Friday, May 29, 2015

Ex-Nike Exec Says Company Never Paid Bribes in FIFA Scandal

VIA: by Brendan Dunne

Nike might have played a part in the large-scale corruption scandal surrounding FIFA, the international governing body of soccer.

The federal indictment that charges nine FIFA officials and five corporate executives with corruption and racketeering doesn't mention Nike or any of its employees by name, but it suggests that the brand was involved in bribes relating to its sponsorship of Brazil's national soccer team.

The Portland Business Journal reports that the indictment mentions an unidentified "multinational sportswear company headquartered in the United States" that became the co-sponsor of Brazil's national team in 1996. Nike has sponsored Brazil's national soccer team since 1996.

The indictment says that the sportswear company signed a 10-year, $160 million agreement with the team in 1996 and later signed an agreement with sports marketing agency marketing agency Traffic Brazil that allowed the agency to invoice the company for fees for additional marketing services.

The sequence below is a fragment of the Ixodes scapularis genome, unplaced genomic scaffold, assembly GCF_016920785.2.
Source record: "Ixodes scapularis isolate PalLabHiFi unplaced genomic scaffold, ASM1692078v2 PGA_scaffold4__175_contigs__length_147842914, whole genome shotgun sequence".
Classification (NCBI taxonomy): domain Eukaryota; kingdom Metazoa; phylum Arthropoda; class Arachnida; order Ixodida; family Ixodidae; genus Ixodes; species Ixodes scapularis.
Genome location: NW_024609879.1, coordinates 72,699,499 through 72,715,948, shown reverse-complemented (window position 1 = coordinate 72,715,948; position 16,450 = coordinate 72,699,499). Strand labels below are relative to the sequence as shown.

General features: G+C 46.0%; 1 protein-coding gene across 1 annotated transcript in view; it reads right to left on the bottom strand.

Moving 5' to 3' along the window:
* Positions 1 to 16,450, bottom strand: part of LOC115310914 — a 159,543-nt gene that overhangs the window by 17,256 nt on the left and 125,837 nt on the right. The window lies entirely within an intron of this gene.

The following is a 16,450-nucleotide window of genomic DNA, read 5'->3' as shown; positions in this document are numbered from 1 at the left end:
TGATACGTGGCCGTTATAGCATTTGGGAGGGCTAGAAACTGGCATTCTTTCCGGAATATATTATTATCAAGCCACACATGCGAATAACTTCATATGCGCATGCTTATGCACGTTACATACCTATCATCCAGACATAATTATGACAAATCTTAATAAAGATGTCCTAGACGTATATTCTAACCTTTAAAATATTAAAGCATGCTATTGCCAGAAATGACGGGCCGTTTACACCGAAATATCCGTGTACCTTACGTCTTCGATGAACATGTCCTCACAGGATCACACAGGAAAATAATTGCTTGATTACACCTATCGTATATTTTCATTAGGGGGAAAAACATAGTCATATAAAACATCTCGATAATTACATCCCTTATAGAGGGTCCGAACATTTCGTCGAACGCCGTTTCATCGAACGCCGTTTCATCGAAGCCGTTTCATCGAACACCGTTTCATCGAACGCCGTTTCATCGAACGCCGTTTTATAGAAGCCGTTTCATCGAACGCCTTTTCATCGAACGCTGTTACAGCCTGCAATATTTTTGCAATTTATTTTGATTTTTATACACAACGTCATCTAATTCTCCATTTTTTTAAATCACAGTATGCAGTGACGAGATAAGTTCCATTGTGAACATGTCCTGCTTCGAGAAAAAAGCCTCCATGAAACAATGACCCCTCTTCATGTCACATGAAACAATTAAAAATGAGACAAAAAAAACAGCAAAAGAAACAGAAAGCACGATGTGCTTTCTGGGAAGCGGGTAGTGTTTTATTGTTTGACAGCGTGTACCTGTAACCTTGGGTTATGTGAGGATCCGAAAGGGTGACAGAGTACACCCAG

Traffic Brazil allegedly invoiced the sportswear company for $30 million in payments between 1996 and 1999, payments which were used in part for bribes and kickbacks.

It's unclear if the unidentified sportswear company involved knew about the kickbacks.

Nike has not commented on the details of the indictment, but it says it's cooperating with officials in the investigation of global soccer corruption.

“Nike believes in ethical and fair play in both business and sport and strongly opposes any form of manipulation or bribery,” Nike said in a statement. “We have been cooperating, and will continue to cooperate, with the authorities.”

via Portland Business Journal

UPDATE 5/29: Former Nike soccer executive Mick Hoban has spoken out about the company's alleged role in the FIFA scandal. In an interview with the Portland Business Journal, Hoban said that Nike never paid out bribes, despite the fact that bribery was "common knowledge" in the business of international soccer.

"There were literally tens, if not hundreds, of times when I was asked to do something dubious, if not illegal," he said. "Nike's standard response was to refuse."

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